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Learning from the peerless inspiration of parathletes

“Whenever the sh*t hits the fan, then our movement is going to come around and say hey, you're not doing this to us. We're going have our games and we're going to get our message out there and we're going to help change society and make this planet a better place to live in."

- Philip Craven, former president of the International Paralympic Committee (IPC)


Last night I watched the inspirational film Rising Phoenix. It tells the story of the Paralympic movement, showcasing some of the most wonderful, determined athletes.


Part of the film covers the existential threat to the Paralympics movement in the run up to Rio 2016, when a funding crisis led their CEO, Xavier Gonzalez, to pronounce, “if these games don’t happen, we’re done.” But, there was no way they were going to lie down, as illustrated by Philip Craven quote at the top of this page.


Yet the challenges they faced as a group were, perhaps, as nothing to those mountains faced by each of the athletes, all of whom overcome the seemingly impossible to achieve their dreams.


You cannot fail to be inspired, shed a tear and learn from watching Rising Phoenix and the Paralympic movement, and if you haven’t yet, watch it.


My son, Joseph, and his peers with significant learning disabilities face their own, different mountains to climb, like learning to communicate. Their challenges to leading a "meaningful life" are enormous. Perhaps they won't achieve one of the original goals behind the original Stoke Mandeville Paralympics of helping paralysed war veterans to "contribute to society by becoming tax payers". But there are so many other ways to contribute, through love, purpose, fun and learning. Joseph has taught me more about what's really important than anyone else over 50 years.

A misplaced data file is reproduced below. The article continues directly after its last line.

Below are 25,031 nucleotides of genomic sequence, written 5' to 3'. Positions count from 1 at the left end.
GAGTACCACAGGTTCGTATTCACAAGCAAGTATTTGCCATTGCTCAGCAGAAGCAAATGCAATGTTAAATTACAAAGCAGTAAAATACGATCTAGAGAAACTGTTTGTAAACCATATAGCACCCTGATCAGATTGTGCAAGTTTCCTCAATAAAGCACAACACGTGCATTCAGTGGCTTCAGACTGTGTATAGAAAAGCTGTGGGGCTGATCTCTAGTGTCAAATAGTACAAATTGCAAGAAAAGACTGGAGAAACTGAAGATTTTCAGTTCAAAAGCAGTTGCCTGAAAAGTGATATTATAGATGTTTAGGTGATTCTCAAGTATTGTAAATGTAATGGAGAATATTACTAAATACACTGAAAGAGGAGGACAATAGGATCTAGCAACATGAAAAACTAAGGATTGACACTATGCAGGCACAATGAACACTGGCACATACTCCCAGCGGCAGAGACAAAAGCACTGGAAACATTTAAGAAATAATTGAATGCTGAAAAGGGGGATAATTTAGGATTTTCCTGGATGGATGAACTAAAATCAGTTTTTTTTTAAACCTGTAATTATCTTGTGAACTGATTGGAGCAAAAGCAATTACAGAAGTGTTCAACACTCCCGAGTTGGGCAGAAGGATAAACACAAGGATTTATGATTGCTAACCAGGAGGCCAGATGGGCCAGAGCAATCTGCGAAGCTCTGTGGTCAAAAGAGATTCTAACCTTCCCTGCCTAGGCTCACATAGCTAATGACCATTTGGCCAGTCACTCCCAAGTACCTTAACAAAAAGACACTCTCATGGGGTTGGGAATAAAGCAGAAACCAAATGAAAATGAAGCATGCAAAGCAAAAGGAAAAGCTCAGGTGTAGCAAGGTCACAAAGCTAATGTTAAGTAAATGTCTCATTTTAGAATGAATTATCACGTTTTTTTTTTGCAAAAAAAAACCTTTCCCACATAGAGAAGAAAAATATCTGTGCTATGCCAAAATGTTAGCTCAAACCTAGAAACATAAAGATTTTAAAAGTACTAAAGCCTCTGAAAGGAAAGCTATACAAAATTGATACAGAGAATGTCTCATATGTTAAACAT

During lockdown, Mike Scammell and I have bitten the bullet and created a non-profit organisation called Show Me Community Interest Company. Our goal is to help kids with learning difficulties to lead a better life. We will do this by adopting a neuro-scientific approach to the use of technology, particularly touchscreen devices and apps, in their education.


Perhaps we’re a bit like the IPC in the way we intend to represent those kids to the world of technology, who in many cases don’t even have a voice, never mind being able to take part in organised sports.


And whilst most of our discussions in setting up Show Me CIC, have been immensely positive, others have thrown up some of the hurdles – or mountains – that stand in our way, including:

  • You’ll never raise sufficient funds to cover your objectives

  • It’s too complicated

  • You can’t obtain meaningful data in special education

  • It takes many years to introduce the lastest neuro-science into the classroom.

I will address how we aim to overcome each of those in a separate post, but it was those ‘mountains’ that watching Rising Phoenix brought to my mind. It humbled and inspired me to show just a fraction of the determination of those athletes and all of the steel of Philip Craven to overcome them. No excuses.


So, please don't tell me we can't achieve our goals. And if you feel the same, maybe let us know how you might help (see here for how).


Or maybe you could contribute a few quid to our GoFundMe campaign to help us over our first hurdle of raising start up funding (click here).


And you might also share this post to spread the word.


Whatever you do, WATCH RISING PHOENIX.


And if you do, maybe think about this post and come back to contribute a fiver to help us to find our feet and start to run...



* Lead picture with thanks to Seth Kane - https://unsplash.com/@onesixtieth *

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